So in the Refine zone. This is where you’re now doing correlations and aggregations and creating new data sets that are for specific use cases. So for example, let’s say there’s a marketing analytics project, and you have to find the lifetime value of your customers, so you may be doing correlations across multiple data sets and creating this new derived data set that you’re putting in the Refine zone. But you’re doing this in a way that it is reusable so that if somebody else needs this data set, they have it available but it is in the refined zone, if you will. And then the last area that we talked about is the sandbox so this is a space that is less governed, which is where you can bring in your own data, do some ad hoc exploratory use cases. And then you can throw it away. If you don’t want to operationalize these things right so this is the area where you would play with various data sets that you could source from these different zones, you could source some of that from the raw zone. Some from the trusted zone and some from the refining zone and be able to build your models and things like that. So that you can then operationalize these data sets.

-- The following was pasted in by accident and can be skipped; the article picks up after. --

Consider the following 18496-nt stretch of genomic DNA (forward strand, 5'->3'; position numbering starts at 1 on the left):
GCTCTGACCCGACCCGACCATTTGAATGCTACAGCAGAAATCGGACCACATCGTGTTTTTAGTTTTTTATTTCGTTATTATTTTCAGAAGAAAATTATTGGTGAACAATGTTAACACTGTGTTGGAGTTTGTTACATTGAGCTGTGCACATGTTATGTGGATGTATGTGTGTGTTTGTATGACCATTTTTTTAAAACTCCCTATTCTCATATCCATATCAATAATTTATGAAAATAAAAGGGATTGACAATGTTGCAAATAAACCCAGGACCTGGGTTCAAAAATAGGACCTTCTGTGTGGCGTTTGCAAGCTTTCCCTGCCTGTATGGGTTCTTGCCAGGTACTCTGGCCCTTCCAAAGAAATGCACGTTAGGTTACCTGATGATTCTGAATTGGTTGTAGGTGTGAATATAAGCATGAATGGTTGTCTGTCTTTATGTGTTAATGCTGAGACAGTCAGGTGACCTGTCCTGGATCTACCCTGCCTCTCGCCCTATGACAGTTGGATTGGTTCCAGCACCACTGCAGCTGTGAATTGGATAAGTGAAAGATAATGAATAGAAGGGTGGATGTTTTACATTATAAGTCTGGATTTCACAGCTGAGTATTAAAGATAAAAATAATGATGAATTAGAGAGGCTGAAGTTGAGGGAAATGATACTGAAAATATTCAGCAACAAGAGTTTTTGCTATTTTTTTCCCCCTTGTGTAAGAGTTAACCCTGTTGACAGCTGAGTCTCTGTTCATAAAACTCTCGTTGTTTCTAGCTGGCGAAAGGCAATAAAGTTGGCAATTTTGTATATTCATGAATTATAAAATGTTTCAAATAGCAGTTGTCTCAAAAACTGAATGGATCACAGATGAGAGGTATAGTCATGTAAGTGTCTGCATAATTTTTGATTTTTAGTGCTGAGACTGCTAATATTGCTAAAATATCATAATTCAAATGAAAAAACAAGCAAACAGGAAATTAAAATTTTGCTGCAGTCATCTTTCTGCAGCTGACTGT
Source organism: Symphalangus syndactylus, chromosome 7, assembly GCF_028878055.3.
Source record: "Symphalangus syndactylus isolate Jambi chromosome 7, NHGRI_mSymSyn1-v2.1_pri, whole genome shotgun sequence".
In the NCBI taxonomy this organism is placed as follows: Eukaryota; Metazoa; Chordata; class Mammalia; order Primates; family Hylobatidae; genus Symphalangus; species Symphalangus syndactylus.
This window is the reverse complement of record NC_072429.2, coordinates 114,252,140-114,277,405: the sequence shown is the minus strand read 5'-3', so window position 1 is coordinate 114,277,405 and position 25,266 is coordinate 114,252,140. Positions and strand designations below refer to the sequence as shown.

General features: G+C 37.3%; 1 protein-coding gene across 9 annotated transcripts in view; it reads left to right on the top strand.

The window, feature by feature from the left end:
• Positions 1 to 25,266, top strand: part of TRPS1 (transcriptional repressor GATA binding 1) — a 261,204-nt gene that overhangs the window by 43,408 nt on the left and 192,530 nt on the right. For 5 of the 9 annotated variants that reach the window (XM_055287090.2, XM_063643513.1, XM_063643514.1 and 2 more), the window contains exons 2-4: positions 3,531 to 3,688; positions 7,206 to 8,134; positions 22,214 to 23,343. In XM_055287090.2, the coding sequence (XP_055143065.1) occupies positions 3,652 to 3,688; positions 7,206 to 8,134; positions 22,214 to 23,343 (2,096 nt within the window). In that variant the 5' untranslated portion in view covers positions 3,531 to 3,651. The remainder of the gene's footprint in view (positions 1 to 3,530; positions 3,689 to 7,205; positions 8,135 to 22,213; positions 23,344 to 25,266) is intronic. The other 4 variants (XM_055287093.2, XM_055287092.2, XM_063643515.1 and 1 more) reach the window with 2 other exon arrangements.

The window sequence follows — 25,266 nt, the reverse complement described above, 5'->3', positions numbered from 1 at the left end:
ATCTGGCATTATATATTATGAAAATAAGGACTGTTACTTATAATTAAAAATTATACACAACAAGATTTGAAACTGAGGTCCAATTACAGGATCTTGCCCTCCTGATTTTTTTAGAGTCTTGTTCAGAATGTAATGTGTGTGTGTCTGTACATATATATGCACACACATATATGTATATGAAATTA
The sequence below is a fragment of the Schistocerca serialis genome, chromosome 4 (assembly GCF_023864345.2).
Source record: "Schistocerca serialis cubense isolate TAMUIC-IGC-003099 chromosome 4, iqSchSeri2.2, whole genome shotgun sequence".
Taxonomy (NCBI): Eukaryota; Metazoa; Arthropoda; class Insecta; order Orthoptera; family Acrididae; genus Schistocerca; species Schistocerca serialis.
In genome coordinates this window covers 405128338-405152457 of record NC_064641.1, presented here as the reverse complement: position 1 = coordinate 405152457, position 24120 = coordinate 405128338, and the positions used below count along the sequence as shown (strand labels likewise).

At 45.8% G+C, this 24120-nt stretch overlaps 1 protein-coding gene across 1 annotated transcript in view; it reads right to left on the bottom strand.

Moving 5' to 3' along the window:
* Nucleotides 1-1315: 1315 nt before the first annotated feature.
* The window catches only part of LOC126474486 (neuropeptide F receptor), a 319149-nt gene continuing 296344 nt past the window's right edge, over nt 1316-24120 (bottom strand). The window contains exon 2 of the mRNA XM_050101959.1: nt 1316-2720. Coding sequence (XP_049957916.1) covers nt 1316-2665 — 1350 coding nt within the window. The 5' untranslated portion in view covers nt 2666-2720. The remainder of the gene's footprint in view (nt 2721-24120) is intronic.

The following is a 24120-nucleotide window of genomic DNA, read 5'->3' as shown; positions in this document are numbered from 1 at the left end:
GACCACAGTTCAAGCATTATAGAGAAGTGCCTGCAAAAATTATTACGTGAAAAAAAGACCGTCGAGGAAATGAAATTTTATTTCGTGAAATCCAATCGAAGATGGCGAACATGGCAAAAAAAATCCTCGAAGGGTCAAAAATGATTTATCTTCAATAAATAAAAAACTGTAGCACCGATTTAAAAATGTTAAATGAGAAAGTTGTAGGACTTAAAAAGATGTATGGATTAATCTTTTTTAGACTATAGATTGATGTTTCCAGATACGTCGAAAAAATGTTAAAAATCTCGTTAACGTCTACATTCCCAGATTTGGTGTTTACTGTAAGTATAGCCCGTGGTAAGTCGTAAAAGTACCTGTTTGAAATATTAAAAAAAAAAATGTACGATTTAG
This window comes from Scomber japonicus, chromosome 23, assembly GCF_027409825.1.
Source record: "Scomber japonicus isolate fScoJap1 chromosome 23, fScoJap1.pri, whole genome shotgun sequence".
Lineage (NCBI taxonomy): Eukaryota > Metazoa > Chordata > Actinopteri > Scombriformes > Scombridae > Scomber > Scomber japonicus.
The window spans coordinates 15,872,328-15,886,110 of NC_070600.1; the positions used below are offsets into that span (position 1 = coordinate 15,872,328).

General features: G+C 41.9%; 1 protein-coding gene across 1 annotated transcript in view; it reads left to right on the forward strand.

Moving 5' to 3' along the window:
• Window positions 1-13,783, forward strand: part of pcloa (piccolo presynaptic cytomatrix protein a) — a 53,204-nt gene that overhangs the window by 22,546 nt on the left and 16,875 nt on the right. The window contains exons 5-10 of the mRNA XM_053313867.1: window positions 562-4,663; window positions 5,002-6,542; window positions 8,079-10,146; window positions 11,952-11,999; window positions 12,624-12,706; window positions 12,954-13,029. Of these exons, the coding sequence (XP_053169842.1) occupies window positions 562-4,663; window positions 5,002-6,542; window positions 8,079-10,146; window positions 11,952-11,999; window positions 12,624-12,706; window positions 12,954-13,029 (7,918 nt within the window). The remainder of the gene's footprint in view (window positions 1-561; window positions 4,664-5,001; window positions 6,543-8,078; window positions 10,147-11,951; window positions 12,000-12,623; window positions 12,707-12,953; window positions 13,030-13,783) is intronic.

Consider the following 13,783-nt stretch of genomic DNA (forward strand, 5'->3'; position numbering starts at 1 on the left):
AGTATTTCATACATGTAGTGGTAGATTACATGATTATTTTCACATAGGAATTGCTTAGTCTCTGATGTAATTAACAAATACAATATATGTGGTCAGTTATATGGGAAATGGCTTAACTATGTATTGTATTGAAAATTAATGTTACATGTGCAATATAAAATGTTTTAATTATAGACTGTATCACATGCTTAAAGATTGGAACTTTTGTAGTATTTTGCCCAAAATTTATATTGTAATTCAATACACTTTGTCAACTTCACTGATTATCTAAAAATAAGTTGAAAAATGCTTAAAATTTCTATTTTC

So, having said that, Let’s take a look at how should you think about kind of the Holistic Management of a data lake as part of a modern data architecture so this is our view of how we think about the different features that are needed for managing a data lake, and that starts with enabling the data lake, which is where you have a managed ingestion process to bring in the data from various sources systems so it could be from mainframes relational databases files that are being dumped rest API’s that are getting data from various websites, and then also streaming data sets right so you need to think about it holistically. So that, as, as you can think about the data lake as a converged modern data architecture. How does streaming ingestion work, and this environment or modern data architecture. The other aspect. As part of enabling the data lake is being able to do. Auto discovery of the metadata, so that you can tag the data you can capture various operational metadata, along with the business and technical metadata. As you ingest the data. So, once you know how to get the data into the data lake. We think about governing the data lakes, so in governing the data lake. We make sure that there is proper lineage maintained for the data as it goes through these different zones, if you will, like from raw to trusted to refine or you’re doing transformations and aggregations or denormalizing the data for various use cases you’re capturing all of that data provenance so that you can show from a lineage perspective, what is going on, especially for regulated industries, this is kind of a mandate right so you need to have traceability of how you came up with your risk models for sicar or risk data aggregation and things like that. The other aspect that’s often ignored in the Big Data space is data quality right so data quality is not thought about as a core functional area and I think this is, this is one of the key gaps that we see because otherwise, if you don’t have proper quality of the data it’s garbage in, garbage out, right. So being able to have either deterministic or probabilistic approaches of checking the quality of the data is important. So you need to keep that in mind. And then the other aspect we think about quite a bit is the privacy and security of the data of being able to have data secure at rest in motion, as well as specific fields of the data set that may need to be masked and tokenized, as they are stored within the data lake. And then last but not least, in the governance phase is data Lifecycle Management, as these environments, grow. They could be substantially large data’s platforms, right. So you need to think about a policy based approach on how you retain data. And if you have like different zones within the data lake that are like hot warm and cold for different access latencies, you need to think about a policy based way of specifying that the data set level, how long they stay in each zone right so that you can move from one zone to the other, based on an automated process. So once we have figured out the governance aspects of it. We talk about how do you engage with your business users, right. So, ultimately it is about the business use case, ultimately it’s about reducing the time to insight. And that’s where we think about providing a rich catalog, based on all the metadata that you have already harvested in the data lake. Being able to also provide some of the Self Service functions on the data lake, that may include self service data preparation tasks or self service data provisioning where you’re creating a sandbox and things like that. So that’s kind of what we focus on with bedrock and mica so bedrock focuses on enabling and governing the data lake and mica focuses on engaging with the business. Mainly geared towards business users whereas bedrock is more for the technical use. All right, so let’s talk a little bit about data governance, so this whole world is changing in terms of how data governance and metadata management is implemented in these scalar platforms. So one of the key things about governance is that you need to have a really solid foundation with metadata management, a common metadata layer is critical to make sure that you have a solid governance story. But at the same time it needs to factor in that this is a distributed platform that you’re working with you may have multiple types of data stores, not just a relational structure. And then it needs to be lightweight, because customers are tired of kind of multi year multi million dollar projects to have a government plus governance platform in place so you, it needs to be such that it actually fits in the Agile model, and needs to be lightweight. And then the other aspect here is that it needs to be both a top down approach, where central data authority can specify and certify data sets. And it also needs to be a bottom up approach where you can crowdsource some of this information from your data consumers. So this is a model that I actually use from Gartner. So, in the Gartner analytics data and analytics summit last week actually they talked quite a bit about this. So they think about these concentric circles, where at the core, you have centrally governed critical data elements. Right. And then beyond that, you can have reasonably governed. So they may be owned by lines of businesses, and they are departmental datasets, let’s say, and then the outer circle is basically locally governed. And they are used for specific applications where it’s loosely coupled with the rest of the governance models. So keep this in mind as you think about how you implement a data governance structure for your data lake environments. All right, so metadata management is key to having a govern platform. And then, when you talk about metadata, when you think about metadata management, it’s not just the technical metadata. You also need to think about the business and operational metadata, what are my standard terms that I can bring in from my Business Glossary. What is, what are some of the operational metrics that I’m capturing on the data that I’m bringing in. So ultimately you’re trying to reduce the time for insights or analytics, and then. To do that you need to be able to capture different types of metadata, like the things that I have listed here. One of the key requirements that we’re seeing, especially in large enterprise environments, is that this data lake does not just exist in a silo. Right. It is part of a broader enterprise data landscape and data lake needs to be a good citizen in that data landscape. So one of the key requirements is to be able to exchange metadata. So you may have an enterprise-wide metadata repository where you’re collecting metadata from various data platforms. So the data lake needs to participate in that. So the way we think about it is that from the data lake. You need to have something that plugs in to your enterprise-wide metadata repository, and we use a metadata exchange framework to be able to do that so if you have things like colibra if you have things like IBM GC where you’re making, where you’re defining the standard terms and the glossary and you’re maintaining metadata, being able to get those definitions into the data lake, as well as being able to feed into those repositories is important. All right. Alright so going back to the slide so manage ingestion is key part of how you think about bringing in the data. So you need to think about a scale out way of doing ingestion so self service ingestion is great, it’s needed because you want the consumers to be able to provide some of these ingestion functions, but then you also need to think about how do you scale it out because you have source systems that may have say 10,000 tables, how do you now bring 10,000 tables into the data lake in one shot for example, right. You don’t want the user to be pointing and clicking around and creating 10,000 definitions to bring in these tables. So you need to think about a scale out way of ingestion. And it’s not just from tables or files, it’s also from streaming, do you integrate with Kafka or flume or think a method, how do you get the data from message queues into the data lake platform. But as you get the data. You need to make sure that there is a strong metadata integration with it so that your common metadata layer can now be populated based on the data that is coming in. Right. lineage is another, another critical area so lineage captures how data moves through this data lake platform. Again, this is something that should be shared with the enterprise-wide metadata repository for very various use cases you want to have that view. So let’s say your source system was an oracle database that fed the data into the data lake and it went through three different steps, and then a report was generated, that was published to click on tableau, you want to maintain that lineage and be able to share that lineage, with your metadata repository, so that you can also do impact analysis, if needed to if you’re changing some processes you can see what things can get impacted. If you capture the lineage information properly. Right so data quality is another aspect, so this is key in a lot of different use cases you need to think about how you implement data quality. We have started down the path with a rules-based engine, so that you can specify dq rules. And it is integrated in a managed data pipeline like that. So you can see that we are doing entity level checks so that you can check for duplicate files and if the whole file came in and things like that, whether it matches the schema and all that. And then you may want to do field level checks. Does the field is a validate format is it within a specific range and things like that so that you are able to separate good records from bad records and have a remediation process of the bad records in the data lake itself so that you can tell the data producers that you got so many bad records that violated an SLA, for example, so that you can kind of go through the process with the data producer, and it needs to be automated with notifications and things like that. What we’re looking more and more at is machine learning-based classification of the data so that you can automatically detect bad data and separate out the bad data based on predictive models and things like that. All right, security and privacy a key aspect of building a modern data architecture. So you need to make sure that your infrastructure is secure. For both data at rest and data in motion. One of the key aspects is that if you need to have encrypted volumes for data at rest, you need to put that as part of the your platform requirements as you build this out. We also see role based access control for both the metadata and the data, so you may have a bunch of users, let’s say they’re for the marketing game, they should only have access to the artifacts for the marketing department and the data sets for the marketing department, versus another set of users for the finance team. So they have access to the data sets that are from the finance side of things. So you need to have that model where you can define role based access control on both the data and the metadata, and then being able to mask and tokenize data for various use cases like we see now, with EU GDPR coming up very often. So you have to be able to protect sensitive data so how do you do that at the metadata level, so that now the data that is made consumable in the data lake has gone through the various checks, and then being able to track all of this, so that you can provide audit and access logs. Raise alerts and notifications. All right, so data Lifecycle Management is another aspect. So I talked about this briefly but being able to have different zones in the data lake with hot warm and cold. And this is kind of our view of how we provide that iin a Hadoop based platform, or if you have an object store so that you can archive into the dog store so you can see at a data set level. Let’s say this is my customer data. I want to keep it in my hot zone for 30 days after that I want to move it to the warm zone. I want to keep it in the warm zone for 90 days, and after that I want to move it to my cold zone which may be based on a object store like a stream. So you need to think along those lines, in terms of how you manage the lifecycle of the data across these different storage tiers, if you will. Alright, so now going into kind of the business users right. So now you have the data lake (modern data architecture) in place, how do you engage your business users so this is where you need to think about a rich catalog, so that the users can find the data easily. It’s not just showing them the list of different data sets, but they also need to see the KPIs about the data, how good is my data, what is the quality of this data, how many good records versus bad records, how fresh is this data and things like that. What’s the lineage of this data, how did it get created, and those functions should be integral to a catalog. And when you think of a catalog. These data environments are growing customers are building different platforms in different environments that could be cloud based or on prem, so you need you need to think about a catalog in a much more unified manner, so it needs to be more logical than physical so you are not just showing them the data sets from one physical environment you’re able to correlate data sets from multiple environments and present one unified view. So you’re almost creating a Data Portal or a data marketplace. In this example. Alright. So once you have the catalog. Now you need to enable some of the Self Service functions so self service data preparation, where the business users can do these functions without having to go to it is an important aspect of it. But at the same time you need to think about where, whatever the business users are doing. It’s not just throw away right so you need to be able to have that being operationalized in the core data management platform, without much effort. So that’s always kind of an approach that you should think about as you enable these self service functions so the other aspect we see is that of being able to source, various data sets in a shopping cart experience, and being able to create a sandbox whether it is in the data lake environment (modern data architecture)or into MPP or a relational data store so that you can create a sandbox and do your ad hoc and exploratory analytics. All right. So Cloud is an important consideration. Most of our customers, either are building a cloud hybrid cloud strategy where they have on prem and they’re onboarding cloud infrastructures are some of them are starting as a cloud first. Right, so you need to think about what are some of the considerations. With the stack and how you deploy data environments. Being able to leverage some of the cloud features so you just don’t want to do a lift and shift of your existing environment to the cloud. But how do you leverage elasticity, how do you leverage scale out storage. Cheaper storage platform than say storing it in a file system that is much more expensive. So you need to think about that in terms of not just a single type of storage, maybe multiple types of storage so you may have an object store you may have an MPP database you may have a distributed file system how do you leverage all of that, as you move to cloud. And then how do you maintain security. Security comes up very often because enterprises who have built these data platforms on prem integrated with their identity management and access control systems now as you bring in cloud How do you integrate with your existing ad or leverage some other cloud based identity management platforms. So those are the key considerations as you think about building the data lake. So we have a new book on how to deliver the manage data lake so it’s available in our booth, as well as on our website so if you are looking for it, it’s developed by ESG group, Nick Rohde and others. So feel free to download that.